(“Es ist eine mühsame Beschäftigung, Menschen zu regieren, und vollends Narren oder Dummköpfe. Doppelten Verstand hat man nötig bei denen, die keinen haben. Unerträglich aber sind die Ämter, welche den ganzen Menschen in Anspruch nehmen, zu gezählten Stunden und bei bestimmter Materie: besser sind die, welche keinen Überdruß verursachen, indem sie den Ernst mit Mannigfaltigkeit versetzen; denn die Abwechslung muntert auf. Des größten Ansehens genießen die, wobei die Abhängigkeit geringer, oder doch entfernter ist. Die schlimmsten aber sind, die, wegen deren man in dieser und noch mehr in jener Welt schwitzen muß.” Balthasar Gracian’s Hand-Orakel und Kunst der Weltklugheit, Aus dessen Werken gezogen von Don Vincencio Juan de Lastanosa und aus dem spanischen Original treu und sorgfältig übersetzt von Arthur Schopenhauer, Essen und Stuttgart, 1985, p.85.)
Jünger in his “science of the excess” sees the will as an obstacle to the proper state of Heiterkeit, disinvoltura of power, of the destructive character, based rather on luck, happiness and magic than on will. He departs markedly from the “Faustian” way. Not in the reliance on magic, but in the teleology of power. Jünger like Carl Schmitt try to escape the drab feudalistic SS ‘Nibelungentreue’ (fidelity of the Nibelungs) by plundering the Baroque for the characteristics of their ideal figure of the fascist ‘courtier’. Disinvoltura is an aristocratic ideal – similar to sprezzatura (nonchalance, casualness) considered a primary quality of a courtier in the baroque age. Nothing should seem to require much effort. Baldassare Castiglione was the first to expound upon the virtues of sprezzatura in his portrait of the ideal Renaissance gentleman. If it is the case that bourgeois society allows love the privilege of eluding will – then this is a relic of a bygone aristocratic sensibility. Willless doing is also implicit in the enigmatic concept of the “inoperative community” (Jean Luc Nancy). Just like the relation of no relation – interestingly Badiou sees this as characterising the ‘scene of two’ of love – Agamben as the definition of the ban, of abandonment.
3. “Thou shalt love”
The exercise of will in love is fidelity, says Adorno. Society distorts wishes to ‘spontaneously’ flow in the direction of what is approved or to follow the dictates of interests. Love, which is not subsumed under this dictate, is stable, enduring, “hartnäckig” (stubborn) in opposition to the command of fashion. So ironically the immediacy of love as a bourgeois institution is particularly suited to the need to be free for society – freely disposable. Whoever thinks he or she is following the ‘voice of the heart’ – falling in and out of love accordingly, is in reality a pliant tool of bourgeois interests.
Only love, which transcends this inevitable bourgeois fleetingness of any attachments – even to the point of obsession, resists those interests. All this seems to be a very noble and laudable view of love – almost in the sense of Heloise and Abelard and all other great loves which defied society even at the cost of the physical destruction of the lovers. But Adorno has burdened love with an additional compulsory work which is sure to kill it or any Eros – insubordination against society. “The command of fidelity, issued by society, is a means of unfreedom, but only through fidelity can freedom accomplish insubordination against the command of society.”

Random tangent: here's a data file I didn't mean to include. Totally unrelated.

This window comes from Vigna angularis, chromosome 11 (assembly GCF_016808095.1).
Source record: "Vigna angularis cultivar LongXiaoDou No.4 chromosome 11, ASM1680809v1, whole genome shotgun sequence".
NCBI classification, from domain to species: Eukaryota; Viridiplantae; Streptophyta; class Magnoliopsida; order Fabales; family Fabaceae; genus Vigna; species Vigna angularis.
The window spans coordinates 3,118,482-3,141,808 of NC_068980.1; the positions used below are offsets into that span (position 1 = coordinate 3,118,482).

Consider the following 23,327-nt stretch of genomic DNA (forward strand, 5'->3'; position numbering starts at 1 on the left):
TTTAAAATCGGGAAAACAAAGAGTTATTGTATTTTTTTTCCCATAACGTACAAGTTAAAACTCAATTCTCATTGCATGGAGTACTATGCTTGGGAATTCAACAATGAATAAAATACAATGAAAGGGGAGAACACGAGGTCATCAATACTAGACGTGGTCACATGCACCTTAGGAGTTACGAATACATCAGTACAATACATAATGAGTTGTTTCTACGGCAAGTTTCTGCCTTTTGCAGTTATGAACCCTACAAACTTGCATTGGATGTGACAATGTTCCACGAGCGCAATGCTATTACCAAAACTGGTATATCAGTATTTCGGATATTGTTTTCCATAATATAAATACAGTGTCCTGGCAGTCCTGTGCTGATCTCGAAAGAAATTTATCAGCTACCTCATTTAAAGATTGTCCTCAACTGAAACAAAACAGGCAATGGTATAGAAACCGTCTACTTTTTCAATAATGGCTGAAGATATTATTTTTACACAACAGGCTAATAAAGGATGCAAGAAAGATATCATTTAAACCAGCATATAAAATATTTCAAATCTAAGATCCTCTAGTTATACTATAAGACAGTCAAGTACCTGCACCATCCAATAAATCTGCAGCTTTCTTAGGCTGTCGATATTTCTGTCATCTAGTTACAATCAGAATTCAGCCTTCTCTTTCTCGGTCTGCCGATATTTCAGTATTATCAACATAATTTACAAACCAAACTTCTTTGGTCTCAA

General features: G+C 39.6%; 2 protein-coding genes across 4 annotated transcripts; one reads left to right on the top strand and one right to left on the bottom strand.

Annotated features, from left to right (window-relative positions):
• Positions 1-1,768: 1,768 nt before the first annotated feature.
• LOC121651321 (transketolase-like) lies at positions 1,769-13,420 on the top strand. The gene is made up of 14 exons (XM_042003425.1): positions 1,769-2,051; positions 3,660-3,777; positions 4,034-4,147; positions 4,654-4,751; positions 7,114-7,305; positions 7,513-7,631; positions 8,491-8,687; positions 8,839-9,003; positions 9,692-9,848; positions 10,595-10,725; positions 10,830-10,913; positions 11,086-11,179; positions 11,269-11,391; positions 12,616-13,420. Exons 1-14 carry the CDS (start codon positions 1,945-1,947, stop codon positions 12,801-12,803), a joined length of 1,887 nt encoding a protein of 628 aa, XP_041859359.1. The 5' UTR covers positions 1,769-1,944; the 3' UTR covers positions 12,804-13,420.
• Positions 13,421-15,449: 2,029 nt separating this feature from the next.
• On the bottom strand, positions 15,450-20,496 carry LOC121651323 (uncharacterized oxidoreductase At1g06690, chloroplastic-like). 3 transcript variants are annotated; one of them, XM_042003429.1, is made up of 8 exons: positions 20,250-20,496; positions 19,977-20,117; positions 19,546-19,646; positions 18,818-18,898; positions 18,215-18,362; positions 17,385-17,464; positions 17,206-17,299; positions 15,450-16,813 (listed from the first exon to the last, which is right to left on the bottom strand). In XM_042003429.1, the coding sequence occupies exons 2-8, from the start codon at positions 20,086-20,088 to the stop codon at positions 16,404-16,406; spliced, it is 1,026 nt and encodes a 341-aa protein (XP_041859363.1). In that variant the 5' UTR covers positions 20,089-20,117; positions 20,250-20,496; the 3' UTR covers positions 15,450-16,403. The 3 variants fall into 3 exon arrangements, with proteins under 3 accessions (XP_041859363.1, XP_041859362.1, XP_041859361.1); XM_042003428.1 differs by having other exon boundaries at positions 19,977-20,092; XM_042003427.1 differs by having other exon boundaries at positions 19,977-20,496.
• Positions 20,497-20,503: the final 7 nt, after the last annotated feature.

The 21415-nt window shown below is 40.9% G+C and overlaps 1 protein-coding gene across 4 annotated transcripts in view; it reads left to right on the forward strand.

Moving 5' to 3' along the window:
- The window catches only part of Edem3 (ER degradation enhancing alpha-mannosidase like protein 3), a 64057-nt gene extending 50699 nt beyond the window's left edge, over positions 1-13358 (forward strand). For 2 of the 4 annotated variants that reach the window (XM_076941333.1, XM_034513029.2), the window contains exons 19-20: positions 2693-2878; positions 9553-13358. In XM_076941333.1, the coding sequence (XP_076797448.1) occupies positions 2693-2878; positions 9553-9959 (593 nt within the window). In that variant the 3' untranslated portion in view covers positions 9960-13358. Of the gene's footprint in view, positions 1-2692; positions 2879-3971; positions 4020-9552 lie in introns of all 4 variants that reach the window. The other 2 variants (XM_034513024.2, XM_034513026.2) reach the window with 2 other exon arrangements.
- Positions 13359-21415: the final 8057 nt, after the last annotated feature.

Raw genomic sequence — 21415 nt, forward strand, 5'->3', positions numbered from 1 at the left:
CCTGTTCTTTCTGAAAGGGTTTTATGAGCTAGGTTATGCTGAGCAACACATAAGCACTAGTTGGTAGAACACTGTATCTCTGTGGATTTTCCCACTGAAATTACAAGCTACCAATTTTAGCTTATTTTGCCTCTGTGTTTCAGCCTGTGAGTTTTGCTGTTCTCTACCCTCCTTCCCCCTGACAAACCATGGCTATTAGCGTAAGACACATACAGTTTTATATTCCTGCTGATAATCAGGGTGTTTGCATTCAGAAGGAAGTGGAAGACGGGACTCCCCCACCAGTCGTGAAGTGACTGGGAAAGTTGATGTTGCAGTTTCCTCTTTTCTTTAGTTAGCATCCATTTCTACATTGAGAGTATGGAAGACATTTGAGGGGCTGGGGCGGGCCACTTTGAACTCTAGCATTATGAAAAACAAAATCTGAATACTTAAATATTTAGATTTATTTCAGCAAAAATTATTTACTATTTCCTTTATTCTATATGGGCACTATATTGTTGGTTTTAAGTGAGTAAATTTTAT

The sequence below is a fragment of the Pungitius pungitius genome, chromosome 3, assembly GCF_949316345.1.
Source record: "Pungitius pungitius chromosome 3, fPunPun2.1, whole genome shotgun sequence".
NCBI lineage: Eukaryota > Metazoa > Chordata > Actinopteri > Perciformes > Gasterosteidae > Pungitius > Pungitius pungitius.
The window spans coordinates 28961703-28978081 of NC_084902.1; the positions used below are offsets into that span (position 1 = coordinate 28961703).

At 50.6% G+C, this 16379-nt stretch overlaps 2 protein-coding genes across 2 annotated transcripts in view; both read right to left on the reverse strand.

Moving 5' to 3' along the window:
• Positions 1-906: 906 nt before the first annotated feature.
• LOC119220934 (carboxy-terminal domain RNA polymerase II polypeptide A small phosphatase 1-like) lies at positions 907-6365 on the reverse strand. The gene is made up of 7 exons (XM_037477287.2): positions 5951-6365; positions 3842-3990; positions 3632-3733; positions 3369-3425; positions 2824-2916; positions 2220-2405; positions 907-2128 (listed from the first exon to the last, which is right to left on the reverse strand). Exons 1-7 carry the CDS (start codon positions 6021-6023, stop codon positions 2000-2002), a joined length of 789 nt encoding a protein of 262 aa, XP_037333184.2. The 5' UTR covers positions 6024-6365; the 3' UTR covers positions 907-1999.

(“Der Befehl zur Treue, den die Gesellschaft erteilt, ist Mittel zur Unfreiheit, aber nur durch Treue vollbringt Freiheit Insubordination gegen den Befehl der Gesellschaft.”, Adorno, op. cit., p. 227)
Love erupting in its unexpected fashion can certainly cause disorder in established caste and class systems. This is however more a side effect of love – leading as a matter of course though to conflict and often annihilation – in the case of great drama – Aida, Venice Saved, Romeo and Juliet, La Traviata, Tosca, Tristan and Isolde, Francesca of Rimini and Paolo Malatesta, Anna Karenina, Chekhov’s “Lady with the Toy Dog”, Oscar Wilde and Lord Alfred Douglas – where does it not? Clandestinity is merely part of the mechanics of the tryst, the assignation. But Adorno would instrumentalise this ‘second nature’ of disturbing love. The lovers who through their all-consuming obsessive love, as a secondary effect, disrupt those social and political bonds resting on arranged marriage or class endogamy, should now consider this disruption of social order their raison d’être. Whereas, love resembles art in its privileged status – having no other purpose beyond itself. This privilege, Adorno would imply, should at least in the case of love be suspended or abolished. Love must now serve the obsession of social emancipation.
“But the one, who, under the illusion of thoughtless spontaneity and proud of a supposed candour, abandons herself totally to what she thinks is the voice of the heart, and runs off, when she no longer thinks she hears it, is, especially in this sovereign autonomy, a tool of society. Passive, without knowing it, she registers the numbers being spun in the roulette of interests. In betraying her lover, she betrays herself.” (ibid.)
Adorno would perpetuate a kind of vassal bondage in his claim that the lover who stops loving is a traitor of self and love. Fidelity in love as a revolt against bourgeois inconstancy seems almost a retrograde feudal gesture of voluntary servitude.